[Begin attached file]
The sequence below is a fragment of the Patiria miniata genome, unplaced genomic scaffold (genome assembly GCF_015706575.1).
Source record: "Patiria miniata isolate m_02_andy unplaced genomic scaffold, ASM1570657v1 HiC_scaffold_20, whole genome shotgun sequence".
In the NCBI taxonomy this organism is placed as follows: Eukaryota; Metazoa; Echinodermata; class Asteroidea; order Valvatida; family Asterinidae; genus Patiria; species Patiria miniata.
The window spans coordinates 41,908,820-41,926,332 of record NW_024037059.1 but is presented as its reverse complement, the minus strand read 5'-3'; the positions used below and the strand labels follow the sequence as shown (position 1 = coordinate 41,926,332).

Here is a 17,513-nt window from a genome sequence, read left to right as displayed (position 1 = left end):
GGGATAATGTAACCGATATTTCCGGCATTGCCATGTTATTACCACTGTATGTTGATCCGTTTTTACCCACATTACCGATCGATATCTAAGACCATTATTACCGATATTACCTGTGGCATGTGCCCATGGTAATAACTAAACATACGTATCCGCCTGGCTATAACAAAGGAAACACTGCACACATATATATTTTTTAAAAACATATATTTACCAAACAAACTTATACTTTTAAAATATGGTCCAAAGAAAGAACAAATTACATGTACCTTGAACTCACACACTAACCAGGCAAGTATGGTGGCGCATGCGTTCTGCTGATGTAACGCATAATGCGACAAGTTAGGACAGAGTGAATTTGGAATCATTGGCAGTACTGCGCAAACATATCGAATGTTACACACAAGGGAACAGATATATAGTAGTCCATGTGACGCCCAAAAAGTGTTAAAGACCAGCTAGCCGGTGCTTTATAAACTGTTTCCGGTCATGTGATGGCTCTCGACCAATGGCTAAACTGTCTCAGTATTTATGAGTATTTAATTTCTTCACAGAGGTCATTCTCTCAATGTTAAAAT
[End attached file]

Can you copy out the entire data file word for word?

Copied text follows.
The sequence below is a fragment of the Patiria miniata genome, unplaced genomic scaffold (genome assembly GCF_015706575.1).
Source record: "Patiria miniata isolate m_02_andy unplaced genomic scaffold, ASM1570657v1 HiC_scaffold_20, whole genome shotgun sequence".
In the NCBI taxonomy this organism is placed as follows: Eukaryota; Metazoa; Echinodermata; class Asteroidea; order Valvatida; family Asterinidae; genus Patiria; species Patiria miniata.
The window spans coordinates 41,908,820-41,926,332 of record NW_024037059.1 but is presented as its reverse complement, the minus strand read 5'-3'; the positions used below and the strand labels follow the sequence as shown (position 1 = coordinate 41,926,332).

Here is a 17,513-nt window from a genome sequence, read left to right as displayed (position 1 = left end):
GGGATAATGTAACCGATATTTCCGGCATTGCCATGTTATTACCACTGTATGTTGATCCGTTTTTACCCACATTACCGATCGATATCTAAGACCATTATTACCGATATTACCTGTGGCATGTGCCCATGGTAATAACTAAACATACGTATCCGCCTGGCTATAACAAAGGAAACACTGCACACATATATATTTTTTAAAAACATATATTTACCAAACAAACTTATACTTTTAAAATATGGTCCAAAGAAAGAACAAATTACATGTACCTTGAACTCACACACTAACCAGGCAAGTATGGTGGCGCATGCGTTCTGCTGATGTAACGCATAATGCGACAAGTTAGGACAGAGTGAATTTGGAATCATTGGCAGTACTGCGCAAACATATCGAATGTTACACACAAGGGAACAGATATATAGTAGTCCATGTGACGCCCAAAAAGTGTTAAAGACCAGCTAGCCGGTGCTTTATAAACTGTTTCCGGTCATGTGATGGCTCTCGACCAATGGCTAAACTGTCTCAGTATTTATGAGTATTTAATTTCTTCACAGAGGTCATTCTCTCAATGTTAAAAT